Vedas


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Vedas

 

the most ancient memorials of Indian literature, created in the period from the end of the second millennium to the first half of the first millennium B.C. in the ancient Indian language of Vedic.

The Vedas, or Vedic literature, include several categories of memorials, chronologically succeeding each other: the Vedas proper, or samhitas, which are four compilations of hymns, songs, and sacrificial formulas (the Rig-Veda, Sama-Veda, Yajur-Veda, and Atharva-Veda); brahmanas, which are theological tracts explaining the priestly ritual; and Aranyakas and Upanishads, which are philosophical writings in verse and prose, among which the 12 to 14 early Upanishads stand apart for their significance and literary merits. Serving as the sacred texts of Brahmanism. adepts consider the Vedas to be divine revelation-shruii literaly, “that which was heard”); in religious functions the Vedas were transmitted orally, by memory. In content, the Vedas are syncretic: they combine ritual instructions with an exposition of philosophic, moral, and social theories; elements of magic are combined with the rudiments of scientific conceptions; based on primitive folklore and mythology, they include the elements of literary genres. As a whole, the Vedas reflect the transitional stage of the Indian tribes from a primitive-communal social structure to class society; they are very valuable sources, frequently the only ones, for the social-economic and cultural history of ancient India. The Vedanga (literally, parts of the Vedas) tracts are connected to the Vedas but are not part of divine revelation. Instead, these tracts on phonetics, grammar, etymology, metrics, astronomy, and ritual are auxiliary disciplines essential for the correct interpretation of Vedic texts.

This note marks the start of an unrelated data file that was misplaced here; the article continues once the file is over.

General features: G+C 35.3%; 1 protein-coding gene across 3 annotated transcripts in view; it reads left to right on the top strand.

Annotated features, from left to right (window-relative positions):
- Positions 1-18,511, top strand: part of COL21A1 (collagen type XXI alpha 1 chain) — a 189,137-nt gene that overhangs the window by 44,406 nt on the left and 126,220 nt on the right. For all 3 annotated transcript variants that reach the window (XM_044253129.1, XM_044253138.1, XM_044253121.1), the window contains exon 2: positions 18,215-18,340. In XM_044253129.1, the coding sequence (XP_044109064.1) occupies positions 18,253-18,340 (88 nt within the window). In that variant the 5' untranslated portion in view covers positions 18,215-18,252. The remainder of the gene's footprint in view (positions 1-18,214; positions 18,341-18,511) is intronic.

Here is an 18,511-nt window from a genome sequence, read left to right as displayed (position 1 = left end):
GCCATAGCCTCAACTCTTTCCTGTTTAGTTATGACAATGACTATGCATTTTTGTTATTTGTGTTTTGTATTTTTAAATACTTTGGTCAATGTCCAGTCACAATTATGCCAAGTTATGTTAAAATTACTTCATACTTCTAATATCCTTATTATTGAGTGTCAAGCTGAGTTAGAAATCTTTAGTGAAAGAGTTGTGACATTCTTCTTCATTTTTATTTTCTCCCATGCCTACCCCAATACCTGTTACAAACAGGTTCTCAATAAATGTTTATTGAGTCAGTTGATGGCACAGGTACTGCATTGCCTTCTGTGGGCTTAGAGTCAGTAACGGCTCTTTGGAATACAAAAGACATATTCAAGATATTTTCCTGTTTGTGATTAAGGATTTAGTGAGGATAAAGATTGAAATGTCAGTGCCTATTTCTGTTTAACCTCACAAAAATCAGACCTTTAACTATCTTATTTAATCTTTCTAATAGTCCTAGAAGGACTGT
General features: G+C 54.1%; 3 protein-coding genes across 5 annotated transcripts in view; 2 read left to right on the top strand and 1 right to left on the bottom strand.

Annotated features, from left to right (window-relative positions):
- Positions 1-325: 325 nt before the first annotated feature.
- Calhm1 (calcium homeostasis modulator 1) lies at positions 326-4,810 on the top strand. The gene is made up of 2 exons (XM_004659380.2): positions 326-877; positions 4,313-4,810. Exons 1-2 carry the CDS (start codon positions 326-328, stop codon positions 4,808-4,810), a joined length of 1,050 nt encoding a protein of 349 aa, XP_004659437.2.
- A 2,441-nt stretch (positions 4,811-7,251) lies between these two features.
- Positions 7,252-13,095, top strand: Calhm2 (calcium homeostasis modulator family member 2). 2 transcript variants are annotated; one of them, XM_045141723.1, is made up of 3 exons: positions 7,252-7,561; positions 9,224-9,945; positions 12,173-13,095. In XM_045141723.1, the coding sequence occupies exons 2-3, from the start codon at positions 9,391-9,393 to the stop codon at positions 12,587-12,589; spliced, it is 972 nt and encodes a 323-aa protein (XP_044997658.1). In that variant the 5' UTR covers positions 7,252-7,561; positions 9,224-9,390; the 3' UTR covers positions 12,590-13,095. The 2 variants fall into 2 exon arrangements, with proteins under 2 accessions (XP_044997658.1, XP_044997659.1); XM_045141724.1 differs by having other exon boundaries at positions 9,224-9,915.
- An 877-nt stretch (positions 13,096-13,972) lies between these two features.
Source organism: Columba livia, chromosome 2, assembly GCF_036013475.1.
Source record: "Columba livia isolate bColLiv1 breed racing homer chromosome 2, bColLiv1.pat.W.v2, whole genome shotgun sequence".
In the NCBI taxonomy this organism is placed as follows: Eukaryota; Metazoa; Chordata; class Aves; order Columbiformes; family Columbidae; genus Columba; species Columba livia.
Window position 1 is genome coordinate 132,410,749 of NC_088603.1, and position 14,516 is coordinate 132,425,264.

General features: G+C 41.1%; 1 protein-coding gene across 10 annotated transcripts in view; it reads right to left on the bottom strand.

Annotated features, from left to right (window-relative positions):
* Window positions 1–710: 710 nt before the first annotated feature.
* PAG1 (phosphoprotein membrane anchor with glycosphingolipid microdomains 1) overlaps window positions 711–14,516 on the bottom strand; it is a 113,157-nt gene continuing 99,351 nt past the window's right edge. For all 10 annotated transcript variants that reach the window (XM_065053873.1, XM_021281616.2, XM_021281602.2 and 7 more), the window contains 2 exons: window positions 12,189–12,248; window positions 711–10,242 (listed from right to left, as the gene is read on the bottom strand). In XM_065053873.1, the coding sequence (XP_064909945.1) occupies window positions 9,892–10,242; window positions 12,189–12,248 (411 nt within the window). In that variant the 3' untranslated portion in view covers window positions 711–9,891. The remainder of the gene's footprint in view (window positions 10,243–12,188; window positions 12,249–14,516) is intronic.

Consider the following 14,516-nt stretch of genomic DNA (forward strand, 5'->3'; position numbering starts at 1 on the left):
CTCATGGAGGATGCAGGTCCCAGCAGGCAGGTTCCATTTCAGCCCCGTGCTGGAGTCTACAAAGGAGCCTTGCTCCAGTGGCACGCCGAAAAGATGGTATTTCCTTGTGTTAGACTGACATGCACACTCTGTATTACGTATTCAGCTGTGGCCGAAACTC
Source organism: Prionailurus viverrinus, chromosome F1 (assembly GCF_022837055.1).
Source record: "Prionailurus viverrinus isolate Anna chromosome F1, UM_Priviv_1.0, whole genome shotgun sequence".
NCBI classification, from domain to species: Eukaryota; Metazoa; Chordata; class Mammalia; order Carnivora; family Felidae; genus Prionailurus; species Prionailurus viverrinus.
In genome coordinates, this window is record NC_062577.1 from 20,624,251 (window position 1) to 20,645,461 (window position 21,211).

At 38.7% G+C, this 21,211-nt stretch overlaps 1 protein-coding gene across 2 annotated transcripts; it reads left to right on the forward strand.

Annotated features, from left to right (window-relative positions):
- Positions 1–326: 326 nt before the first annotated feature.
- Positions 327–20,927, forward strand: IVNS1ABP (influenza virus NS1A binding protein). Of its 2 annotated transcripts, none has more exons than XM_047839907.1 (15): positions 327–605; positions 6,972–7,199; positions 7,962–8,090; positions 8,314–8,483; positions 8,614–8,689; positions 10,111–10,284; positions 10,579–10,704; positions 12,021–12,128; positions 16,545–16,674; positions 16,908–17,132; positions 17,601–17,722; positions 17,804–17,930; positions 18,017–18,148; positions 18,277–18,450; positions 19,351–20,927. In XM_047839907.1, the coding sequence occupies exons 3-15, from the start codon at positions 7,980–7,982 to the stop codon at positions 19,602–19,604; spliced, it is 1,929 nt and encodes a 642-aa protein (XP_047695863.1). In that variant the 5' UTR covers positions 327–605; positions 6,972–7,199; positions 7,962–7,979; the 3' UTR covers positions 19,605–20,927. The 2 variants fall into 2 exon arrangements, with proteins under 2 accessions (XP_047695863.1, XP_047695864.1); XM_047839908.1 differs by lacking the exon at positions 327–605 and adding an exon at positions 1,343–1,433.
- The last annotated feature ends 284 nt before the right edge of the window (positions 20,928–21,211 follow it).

REFERENCES

Ovsianiko-Kulikovskii, D. N. “Religiia indusov v epokhu ved.” In the collection Izbr. Moscow, 1962.
The History and Culture of the Indian People. Vol. 1: The Vedic Age, London [1957].
Winternitz, M. A History of Indian Literature, vol. 1, part 1. [Calcutta] 1959. (Translated from German.)
Dandekar, R. N. Vedic Bibliography, vols. 1-2. Bombay-Poona, 1946-61.

P. A. GRINTSER and A. M. OSIPOV

Vedas

(dreams)

One of the traditional criteria for being considered an orthodox Hindu is that one must acknowledge the authority of the four Vedas. These ancient religious texts (three thousand to four thousand years old, although Hindus regard them as being much older) often express ideas and values at odds with later Hinduism, much as the first five books of the Old Testament express a religious ideology at variance from that of current Christianity. Because of the authority and sacredness of the Vedas, many subsequent religious movements claimed to be Vedic, and certain texts of later Hinduism—texts closer to the worldview of contemporaneous Hindus—were referred to as Vedas. The strand of Indian spirituality represented by the Hare Krishna movement, for example, refers to certain Puranic texts—which are sacred texts dated later than the Vedas—as Vedas.

Among the original four Vedas, the Artharva Veda contains a fair amount of material on dreams. Various dream omens are discussed (e.g., riding on an elephant in a dream is considered auspicious, whereas riding on a donkey is inauspicious). The effects of inauspicious dreams can be counteracted by certain purificatory rites. The Artharva Veda also contains the unique assertion that the impact from an omen dream will take place sooner or later depending on whether it occurred at the beginning of the evening (later) or just prior to awakening (sooner).

Vedas,

the oldest scriptures of Hinduism. [Hinduism: NCE, 2870]
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